Police recovered her car a week after it was taken. It had been abandoned after a high-speech chase that followed the robbery of a Safeway store. Chris is still paying car repair bills.

"I washed and vacuumed that car over and over," she says."But it's not the same. The day he pulled that knife on me there was a case in the back seat with beer, food and my bathing suit. All that stuff was gone except for the bathing suit. He had stuck it in the trunk. I threw it away.

"Who knows what he had done to it." The Prisoner

"Us old people," says Abraham Yonteff, jabbing a wrinkled, stubby finger in the air as he talks, "we're duck soup. Whenever anyone wants to assault us, they just walk up and demand our money. What's an old man to do?"

Yonteff has been robbed four times. The last time he was walking to his apartment at 1301 Vermont Avenue NW, when two men stepped in front of him and demanded his billfold. Before he could hand it over, one of the men hit Yonteff. He fell, breaking his shoulder. They took his wallet while Yonteff lay sobbing on the sidewalk unable to move.

After that attack, Yonteff's family moved him to the once stately Roosevelt for Senior Citizens on 16th Street NW, just south of Meridian Hill Park.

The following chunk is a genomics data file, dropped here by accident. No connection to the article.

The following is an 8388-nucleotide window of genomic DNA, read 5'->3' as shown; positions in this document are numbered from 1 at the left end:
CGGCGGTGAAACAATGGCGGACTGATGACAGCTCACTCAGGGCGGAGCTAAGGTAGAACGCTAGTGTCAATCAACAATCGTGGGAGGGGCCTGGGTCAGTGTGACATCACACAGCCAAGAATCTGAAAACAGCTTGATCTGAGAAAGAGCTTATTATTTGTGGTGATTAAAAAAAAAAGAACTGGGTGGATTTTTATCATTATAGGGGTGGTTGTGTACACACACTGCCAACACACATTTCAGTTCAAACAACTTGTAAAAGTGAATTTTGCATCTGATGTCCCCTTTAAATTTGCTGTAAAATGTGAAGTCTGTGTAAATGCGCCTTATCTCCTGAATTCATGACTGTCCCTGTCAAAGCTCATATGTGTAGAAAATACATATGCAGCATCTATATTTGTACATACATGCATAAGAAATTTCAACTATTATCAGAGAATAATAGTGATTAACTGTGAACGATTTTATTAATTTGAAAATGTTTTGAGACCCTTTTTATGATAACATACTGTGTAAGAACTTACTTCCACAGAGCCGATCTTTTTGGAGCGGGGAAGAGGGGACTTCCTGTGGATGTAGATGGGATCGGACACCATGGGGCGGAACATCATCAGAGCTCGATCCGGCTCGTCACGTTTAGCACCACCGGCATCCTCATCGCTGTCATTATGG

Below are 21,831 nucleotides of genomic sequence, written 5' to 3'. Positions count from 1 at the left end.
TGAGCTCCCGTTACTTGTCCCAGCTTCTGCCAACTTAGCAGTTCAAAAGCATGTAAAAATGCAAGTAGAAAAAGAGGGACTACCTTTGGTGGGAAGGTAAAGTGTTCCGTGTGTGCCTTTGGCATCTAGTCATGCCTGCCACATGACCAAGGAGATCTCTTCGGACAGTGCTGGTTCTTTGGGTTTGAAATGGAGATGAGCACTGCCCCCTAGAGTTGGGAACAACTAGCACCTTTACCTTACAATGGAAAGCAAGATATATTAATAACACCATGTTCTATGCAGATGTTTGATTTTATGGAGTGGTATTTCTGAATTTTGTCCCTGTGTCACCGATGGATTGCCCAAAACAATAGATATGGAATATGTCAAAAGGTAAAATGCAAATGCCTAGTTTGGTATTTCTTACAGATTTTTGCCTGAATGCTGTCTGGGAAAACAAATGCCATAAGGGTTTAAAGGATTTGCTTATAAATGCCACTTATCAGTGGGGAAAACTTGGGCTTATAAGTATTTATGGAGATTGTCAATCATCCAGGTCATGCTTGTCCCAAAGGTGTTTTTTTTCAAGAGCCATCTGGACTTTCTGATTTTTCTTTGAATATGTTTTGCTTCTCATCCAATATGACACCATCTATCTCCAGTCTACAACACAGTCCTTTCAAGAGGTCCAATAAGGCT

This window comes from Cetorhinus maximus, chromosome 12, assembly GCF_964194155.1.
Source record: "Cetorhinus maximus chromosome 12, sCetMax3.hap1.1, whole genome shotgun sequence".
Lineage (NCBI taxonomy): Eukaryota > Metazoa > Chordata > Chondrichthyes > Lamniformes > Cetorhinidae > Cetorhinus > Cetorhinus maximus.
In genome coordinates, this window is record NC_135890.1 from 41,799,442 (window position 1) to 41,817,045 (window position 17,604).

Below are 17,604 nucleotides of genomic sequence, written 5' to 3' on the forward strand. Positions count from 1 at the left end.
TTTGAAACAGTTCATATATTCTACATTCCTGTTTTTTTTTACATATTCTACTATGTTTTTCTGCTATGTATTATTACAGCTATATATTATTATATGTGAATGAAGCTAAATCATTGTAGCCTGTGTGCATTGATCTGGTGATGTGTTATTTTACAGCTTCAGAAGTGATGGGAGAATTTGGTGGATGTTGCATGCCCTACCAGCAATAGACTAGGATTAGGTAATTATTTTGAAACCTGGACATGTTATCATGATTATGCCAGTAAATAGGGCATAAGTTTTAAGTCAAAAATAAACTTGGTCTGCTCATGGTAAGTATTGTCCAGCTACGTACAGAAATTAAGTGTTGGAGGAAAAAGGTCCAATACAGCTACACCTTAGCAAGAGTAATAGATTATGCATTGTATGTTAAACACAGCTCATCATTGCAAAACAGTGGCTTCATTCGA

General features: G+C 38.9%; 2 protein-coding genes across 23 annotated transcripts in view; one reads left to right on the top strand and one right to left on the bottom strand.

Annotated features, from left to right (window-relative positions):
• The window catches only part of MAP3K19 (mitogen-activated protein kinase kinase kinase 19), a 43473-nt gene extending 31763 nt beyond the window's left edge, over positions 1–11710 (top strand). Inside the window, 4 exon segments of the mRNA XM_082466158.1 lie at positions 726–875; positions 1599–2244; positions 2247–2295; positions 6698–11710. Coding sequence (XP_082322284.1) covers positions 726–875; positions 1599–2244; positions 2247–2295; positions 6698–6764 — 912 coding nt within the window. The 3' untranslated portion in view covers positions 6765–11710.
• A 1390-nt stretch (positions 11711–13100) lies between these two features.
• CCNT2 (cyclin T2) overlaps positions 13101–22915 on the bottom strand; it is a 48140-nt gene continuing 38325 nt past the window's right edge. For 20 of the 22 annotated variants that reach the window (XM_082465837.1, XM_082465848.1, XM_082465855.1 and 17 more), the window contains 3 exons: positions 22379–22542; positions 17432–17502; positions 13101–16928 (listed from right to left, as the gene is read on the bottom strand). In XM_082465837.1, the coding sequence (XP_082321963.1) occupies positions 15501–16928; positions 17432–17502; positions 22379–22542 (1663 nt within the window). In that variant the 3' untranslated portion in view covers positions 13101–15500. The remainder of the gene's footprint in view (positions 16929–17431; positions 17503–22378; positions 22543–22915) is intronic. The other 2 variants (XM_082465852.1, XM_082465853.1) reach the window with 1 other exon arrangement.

"I used to have a routine. I could walk to the Safeway and shop.I could eat with my friends at Sholl's," Yonteff says. "But here, everywhere I look, old people, old people who are dying, people outside the scope of living.

"Those men, those robbers, they took more than my few dollars. They took my life. They made me a prisoner." The Avenger

"An eye for an eye and a tooth for a tooth," growls George Broadus, making a fist with his huge right hand. "I'd like to hurt those dudes who did this."

When he first saw them standing on the porch of the tourist home he manages, Broadus was suspicious. Why would two men, without any women, want to pay $7 for two hours in a room upstairs?

"They said the girls were coming," recalls Broadus. "When I shut the door behind them, they put a gun in my face."

"This is a stick-up, old man! Hit the floor!" he recalled the gunman demanding.

They tied Broadus with a cord they cut from his television and alarm clock. "Where's your gun, man?"

"Police took it away a few months ago," Broadus replied. The gunman kicked him.

"Lying mother ------."

They stuck a dirty towel in his mouth and threw a blanket over him. A few minutes later, Broadus heard a shot and a scream. Something heavy hit him. Then silence. Broadus got the cord off his hands and slowly peeked from behind the blanket. The body of his best friend, who had just happened to stop by during the robbery, was next to him.